Teacher Talk: Lesson Plan Calendar for Middle School Foreign Language Classroom
I’m totally geeking out over my new lesson plan calendar for my Spanish classes this year. Those of you who teach secondary know what a pain it is to come across anything relevant for middle school and high school classrooms. So many of the planning tools and classroom decor ideas I come across are aimed at elementary teaching, so I was thrilled to come across this planner by Julie Faulkner.
I’m obsessed with planners. In my 13 years of teaching, I’ve seen a lot of lesson plan calendars. I guess my lesson plan standards are high, but most planners get the ax from me right from the get-go. I’m pretty sure a lot of people creating planners have not been teachers.
Of course, in my district, we are expected to turn in digital lesson plans using a predetermined template. I do this to please the powers that be and to write out the details of my plans, but my personal preference is to have a paper calendar I can mark down a basic daily outline with my pencil (mechanical, of course) so that I can quickly move things around if I want.
This calendar is a digital download for only $3.50. I love the instant gratification of downloading materials for my classroom immediately. However, if you don’t have capabilities for color printing a lesson plan calendar or any other teacher materials in an economical fashion, then multi-page instant downloads are not always the best option. Of course, you could print the cover pages only and print the rest black-and-white, if necessary.
Just look at this precious tribal print. Doesn’t it just scream Spanish teacher?
What I like most about this particular calendar is that it has space for up to three subject areas. THREE! Most of the time, I get one little crummy box to try to squeeze three different short descriptions into for each day of the week.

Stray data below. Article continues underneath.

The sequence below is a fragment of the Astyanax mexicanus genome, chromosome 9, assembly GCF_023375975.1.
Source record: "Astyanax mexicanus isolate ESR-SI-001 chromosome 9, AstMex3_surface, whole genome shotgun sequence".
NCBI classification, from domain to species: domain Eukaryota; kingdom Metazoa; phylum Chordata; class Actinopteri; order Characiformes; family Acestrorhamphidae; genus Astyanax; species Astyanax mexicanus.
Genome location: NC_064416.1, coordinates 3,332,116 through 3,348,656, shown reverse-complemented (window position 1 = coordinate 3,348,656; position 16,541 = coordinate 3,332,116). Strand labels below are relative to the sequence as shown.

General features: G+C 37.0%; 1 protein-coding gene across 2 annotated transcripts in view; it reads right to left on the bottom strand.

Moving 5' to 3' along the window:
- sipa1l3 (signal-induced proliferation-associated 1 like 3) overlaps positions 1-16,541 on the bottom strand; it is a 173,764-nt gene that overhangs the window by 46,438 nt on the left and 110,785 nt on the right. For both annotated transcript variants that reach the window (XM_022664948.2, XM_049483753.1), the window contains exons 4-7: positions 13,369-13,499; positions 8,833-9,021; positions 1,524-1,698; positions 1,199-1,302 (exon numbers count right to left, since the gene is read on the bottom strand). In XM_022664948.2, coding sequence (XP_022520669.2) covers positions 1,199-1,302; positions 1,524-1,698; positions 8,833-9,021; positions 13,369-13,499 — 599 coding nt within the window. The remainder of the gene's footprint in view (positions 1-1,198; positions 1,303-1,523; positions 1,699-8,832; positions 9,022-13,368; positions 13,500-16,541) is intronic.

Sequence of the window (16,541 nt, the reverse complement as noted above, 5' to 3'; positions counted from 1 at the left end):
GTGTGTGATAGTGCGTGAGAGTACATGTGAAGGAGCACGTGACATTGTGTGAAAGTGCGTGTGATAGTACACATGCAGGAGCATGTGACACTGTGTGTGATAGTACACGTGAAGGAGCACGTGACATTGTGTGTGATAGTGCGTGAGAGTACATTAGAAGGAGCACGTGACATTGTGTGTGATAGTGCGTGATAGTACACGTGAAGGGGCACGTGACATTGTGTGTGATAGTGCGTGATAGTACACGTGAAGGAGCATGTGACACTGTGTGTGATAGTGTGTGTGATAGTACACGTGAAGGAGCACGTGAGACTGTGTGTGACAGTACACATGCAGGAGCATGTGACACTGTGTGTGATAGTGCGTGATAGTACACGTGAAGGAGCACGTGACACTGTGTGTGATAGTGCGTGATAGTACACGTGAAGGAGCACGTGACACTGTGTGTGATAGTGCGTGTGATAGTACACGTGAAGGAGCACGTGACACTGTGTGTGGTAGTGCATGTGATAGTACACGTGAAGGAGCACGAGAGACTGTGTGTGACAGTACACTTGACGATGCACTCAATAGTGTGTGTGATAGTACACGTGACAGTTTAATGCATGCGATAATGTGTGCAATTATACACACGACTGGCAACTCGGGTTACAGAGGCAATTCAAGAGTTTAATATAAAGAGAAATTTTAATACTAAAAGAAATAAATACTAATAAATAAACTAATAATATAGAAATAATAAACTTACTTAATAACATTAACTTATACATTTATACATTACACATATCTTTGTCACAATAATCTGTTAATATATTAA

The angels sing.
There is also a section devoted to yearly, monthly, and weekly goals. There are also pages for monthly reflections.
There are pages to outline the standards and assessments you have in mind to use for each lesson.
The monthly calendars are not dated so that this file can be printed year after year.
And when I came across this precious tribal print weekly/monthly pocket calendar at Target last week, could I possibly walk away? What better pairing could I have found?!
The angels sing, and the tribal prints dance.
I love that the fabric covering has a zippered pouch. Inside the pouch is a typical wire-bound planner. After this school year, I can throw out the calendar and replace it with a fresh pocket planner for next year. I am going to use the lesson plan calendar to jot down an outline of my daily lesson plans and goals, whereas the small planner will be used to keep up with dates for school-related business, such as staff meetings, duty schedule, parent-teacher conferences, etc.
I’m fighting the urge to start filling up my lesson plan calendar with plans. The teacher beast in me is trying to roar. I’m trying to restrain the beast until August 1st, at least. We’ll see…
Are you a paper calendar or digital calendar person?
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